I’m all for romantic subplots. Nothing keeps me turning the pages faster than a well executed love story. That doesn’t mean I think every novel needs to have one, and in Strands of Bronze and Gold, it felt forced. When Sophia realizes that despite his enigmatic charm, M. Bernard is a manipulative, controlling, and frightening man, she conveniently meets a young, noble preacher and subsequently falls in love. These scenes lacked any chemistry and added nothing to the overall story, in my opinion.
At approximately 65%, Nickerson introduces a supernatural element that seemed unnecessary or under-developed. Sophia sees visions of M. Bernard’s former wives, but they’re never quite scary and they have little impact on the story. I like my ghosts to be frightening, and these didn’t even begin to give me chills.
There is real potential in fairy tale retellings to be subversive and feminist, and Strands of Bronze and Gold misses this opportunity. The ending sequence is bland, and Sophia never really feels in control of her own destiny. She’s reactive, rather than proactive, which contributes to the slow movement of the plot.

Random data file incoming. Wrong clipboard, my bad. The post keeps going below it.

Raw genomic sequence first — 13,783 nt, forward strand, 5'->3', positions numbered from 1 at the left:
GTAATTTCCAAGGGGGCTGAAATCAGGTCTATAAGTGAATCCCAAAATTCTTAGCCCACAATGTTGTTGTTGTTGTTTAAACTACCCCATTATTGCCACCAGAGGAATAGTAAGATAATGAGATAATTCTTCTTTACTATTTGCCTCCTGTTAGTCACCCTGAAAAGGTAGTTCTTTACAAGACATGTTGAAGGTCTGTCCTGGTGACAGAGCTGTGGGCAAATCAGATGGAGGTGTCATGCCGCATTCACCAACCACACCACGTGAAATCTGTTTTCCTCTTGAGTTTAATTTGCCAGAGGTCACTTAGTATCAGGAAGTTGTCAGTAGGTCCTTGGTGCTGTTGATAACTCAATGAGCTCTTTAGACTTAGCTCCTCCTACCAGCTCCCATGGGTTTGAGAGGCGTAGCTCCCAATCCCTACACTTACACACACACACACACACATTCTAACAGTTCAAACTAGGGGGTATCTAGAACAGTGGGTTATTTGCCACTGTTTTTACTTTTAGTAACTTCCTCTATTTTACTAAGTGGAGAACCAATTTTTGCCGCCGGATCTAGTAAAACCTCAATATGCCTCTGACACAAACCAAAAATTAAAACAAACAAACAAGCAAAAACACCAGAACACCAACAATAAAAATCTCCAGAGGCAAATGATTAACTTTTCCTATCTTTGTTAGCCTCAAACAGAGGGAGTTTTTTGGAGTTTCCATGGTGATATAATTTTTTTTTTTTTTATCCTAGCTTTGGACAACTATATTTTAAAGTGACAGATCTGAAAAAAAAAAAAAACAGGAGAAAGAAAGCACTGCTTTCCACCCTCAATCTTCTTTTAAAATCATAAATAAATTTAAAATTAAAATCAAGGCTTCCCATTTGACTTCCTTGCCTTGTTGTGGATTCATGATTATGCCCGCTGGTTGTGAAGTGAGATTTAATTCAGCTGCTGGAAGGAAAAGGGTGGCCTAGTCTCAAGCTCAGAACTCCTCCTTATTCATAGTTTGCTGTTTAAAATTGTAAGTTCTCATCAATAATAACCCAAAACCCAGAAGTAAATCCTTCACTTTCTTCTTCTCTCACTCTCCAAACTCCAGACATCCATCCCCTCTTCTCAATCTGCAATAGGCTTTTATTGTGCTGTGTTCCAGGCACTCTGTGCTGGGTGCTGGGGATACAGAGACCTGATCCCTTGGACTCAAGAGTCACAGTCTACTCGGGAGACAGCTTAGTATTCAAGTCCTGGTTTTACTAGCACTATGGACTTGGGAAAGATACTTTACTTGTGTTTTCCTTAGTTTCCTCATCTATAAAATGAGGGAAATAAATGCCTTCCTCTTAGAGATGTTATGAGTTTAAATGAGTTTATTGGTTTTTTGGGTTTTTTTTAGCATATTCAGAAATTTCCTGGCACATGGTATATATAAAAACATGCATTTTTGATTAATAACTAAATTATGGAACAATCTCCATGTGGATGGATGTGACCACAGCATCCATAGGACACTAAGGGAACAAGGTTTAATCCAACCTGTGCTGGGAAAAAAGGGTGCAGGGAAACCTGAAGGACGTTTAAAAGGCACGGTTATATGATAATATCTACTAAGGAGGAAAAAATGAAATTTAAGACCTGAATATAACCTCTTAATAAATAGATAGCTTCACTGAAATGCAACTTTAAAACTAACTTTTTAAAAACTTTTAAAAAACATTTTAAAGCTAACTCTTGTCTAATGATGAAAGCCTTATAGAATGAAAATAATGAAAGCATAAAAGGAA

I didn’t hate Sophia, but I didn’t find her very compelling or dynamic. I did appreciate that she had genuine sympathies for those around her, particularly the servants and slaves, and that she recognized her own silly vanities. Still, her narration was bland. She seemed resigned to her fate rather than a fighter, even in the end, which is ultimately why I found her rather bland.
I appreciated the historical context. Nickerson confronted the issue of slavery head on, but the slaves, and particularly Anarchy, felt like caricatures rather than fully formed characters. I never felt invested in the fates of any of the secondary characters. As far as a villain, M. Bernard was moody and charming in equal measure, but he felt more sadly manipulative than truly devious. While it’s refreshing to see a controlling and domineering man that isn’t romanticized, I still didn’t feel much tension or dread, even when he was at this worst.